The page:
- The LINXS consortium, led by Fluor Corp., broke ground earlier this month on the $4.9 billion automated people mover (APM) system at Los Angeles International Airport (LAX), Curbed Los Angeles reported. The APM is expected to transport up to 30 million passengers per year between airport terminals.
- LINXS, which also includes ACS Infrastructure Development, Balfour Beatty, Bombardier Transportation, Dragados USA, Flatiron and Hochtief PPP Solutions, is expected to have the APM operational by 2023. The design and build phase is just under $2 billion, but LAX payments to LINXS during the 25-year operations and maintenance phase bring the total contract value for LINXS up to almost $5 billion.
- The APM project is only one part of the $14 billion of construction activity at LAX. Other projects include a $1.6 billion American Airlines terminal, a $1.8 billion Delta terminal and the new $1.6 billion Midfield Satellite Concourse, which will connect 12 new gates to the Tom Bradley International Terminal via a 1,000-foot tunnel.
Massive airport projects continue to provide plenty of work for contractors in that niche, which tend to be large firms like Fluor, usually as part of a consortium of other companies. For instance, LaGuardia Gateway Partners, a private consortium that includes Skanska USA, is working on the $4 billion Central B Terminal project at New York City's LaGuardia Airport, and a team including Ferrovial is underway with a $650 million renovation of Denver International Airport’s Jeppesen Terminal.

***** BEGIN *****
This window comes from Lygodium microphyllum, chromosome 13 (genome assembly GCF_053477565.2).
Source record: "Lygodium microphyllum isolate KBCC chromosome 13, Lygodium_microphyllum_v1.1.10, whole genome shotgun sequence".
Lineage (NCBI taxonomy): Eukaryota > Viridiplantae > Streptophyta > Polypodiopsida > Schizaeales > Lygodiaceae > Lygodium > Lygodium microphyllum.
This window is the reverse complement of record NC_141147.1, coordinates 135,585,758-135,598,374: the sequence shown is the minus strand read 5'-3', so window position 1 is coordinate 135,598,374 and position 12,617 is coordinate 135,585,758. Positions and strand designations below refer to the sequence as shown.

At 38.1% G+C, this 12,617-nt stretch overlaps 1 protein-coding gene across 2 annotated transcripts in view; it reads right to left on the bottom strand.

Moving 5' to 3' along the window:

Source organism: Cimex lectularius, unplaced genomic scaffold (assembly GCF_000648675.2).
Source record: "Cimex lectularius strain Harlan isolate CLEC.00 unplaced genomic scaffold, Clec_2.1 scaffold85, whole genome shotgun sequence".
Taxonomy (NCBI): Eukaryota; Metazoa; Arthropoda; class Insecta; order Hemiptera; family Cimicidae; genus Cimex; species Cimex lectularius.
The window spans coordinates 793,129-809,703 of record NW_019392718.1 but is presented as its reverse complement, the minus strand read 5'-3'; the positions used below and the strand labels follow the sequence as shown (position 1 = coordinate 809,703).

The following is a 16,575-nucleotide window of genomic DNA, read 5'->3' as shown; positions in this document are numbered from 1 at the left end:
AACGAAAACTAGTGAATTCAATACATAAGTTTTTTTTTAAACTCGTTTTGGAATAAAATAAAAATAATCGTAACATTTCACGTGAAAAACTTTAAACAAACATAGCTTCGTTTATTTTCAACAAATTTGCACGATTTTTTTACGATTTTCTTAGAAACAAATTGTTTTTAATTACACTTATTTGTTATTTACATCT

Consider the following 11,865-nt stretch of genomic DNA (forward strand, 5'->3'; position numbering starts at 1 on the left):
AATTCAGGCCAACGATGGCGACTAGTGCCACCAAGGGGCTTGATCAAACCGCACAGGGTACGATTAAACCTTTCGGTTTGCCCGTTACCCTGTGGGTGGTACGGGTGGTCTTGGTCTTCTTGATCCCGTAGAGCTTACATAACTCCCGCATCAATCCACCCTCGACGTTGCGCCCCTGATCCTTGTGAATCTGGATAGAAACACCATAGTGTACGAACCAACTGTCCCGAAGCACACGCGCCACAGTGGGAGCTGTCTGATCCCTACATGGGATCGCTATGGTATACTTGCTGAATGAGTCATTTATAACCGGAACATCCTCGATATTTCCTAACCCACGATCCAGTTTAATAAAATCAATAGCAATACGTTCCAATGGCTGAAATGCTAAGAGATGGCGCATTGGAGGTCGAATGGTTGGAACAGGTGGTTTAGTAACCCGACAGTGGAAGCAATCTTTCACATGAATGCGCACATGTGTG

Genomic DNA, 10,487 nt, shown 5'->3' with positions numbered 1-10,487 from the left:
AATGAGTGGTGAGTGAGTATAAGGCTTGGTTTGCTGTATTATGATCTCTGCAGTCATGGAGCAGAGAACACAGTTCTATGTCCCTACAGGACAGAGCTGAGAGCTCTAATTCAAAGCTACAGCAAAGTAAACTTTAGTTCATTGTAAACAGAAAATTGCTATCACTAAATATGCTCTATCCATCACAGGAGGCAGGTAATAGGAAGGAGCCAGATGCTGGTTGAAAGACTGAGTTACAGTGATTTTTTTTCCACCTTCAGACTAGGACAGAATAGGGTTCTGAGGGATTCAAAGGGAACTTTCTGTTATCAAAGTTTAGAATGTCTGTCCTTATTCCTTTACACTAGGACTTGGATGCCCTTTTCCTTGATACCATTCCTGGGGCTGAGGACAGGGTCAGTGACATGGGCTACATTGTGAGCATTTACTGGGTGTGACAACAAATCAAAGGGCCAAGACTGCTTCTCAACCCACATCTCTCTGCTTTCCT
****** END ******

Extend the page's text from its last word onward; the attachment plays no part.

But as big as these projects are, they represent only a fraction of the work that a leading advocacy group says U.S. airports demand. Just a few weeks ago, Airports Council International released its latest report on the physical state and capacity of airports in the U.S. and Canada and found that they currently have a need for $128 billion of infrastructure during the next five years. Terminal projects account for 56% of that amount, which doesn’t include the $92 billion of debt from past projects that airport authorities are still carrying. Airports also require work that will improve traffic, modernize and upgrade existing facilities, support aircraft innovation and beef up security.
And the projected price tag keeps climbing year after year. The current $128 billion figure is 28% higher than what the ACI projected in 2017 and 80% higher than 2013's estimate.
The key to being able to perform the necessary airport work without raising taxes, the ACI said in its report, is by “modestly adjusting” the cap on the Passenger Facility Charge (PFC) that airports are allowed to charge per ticket. Existing PFC purchasing power has been diminished by 50% since it was last increased in 2000. The current PFC is $4.50 per flight, with a maximum charge of $9 for multi-leg trips. Round trips net airports a maximum of $18.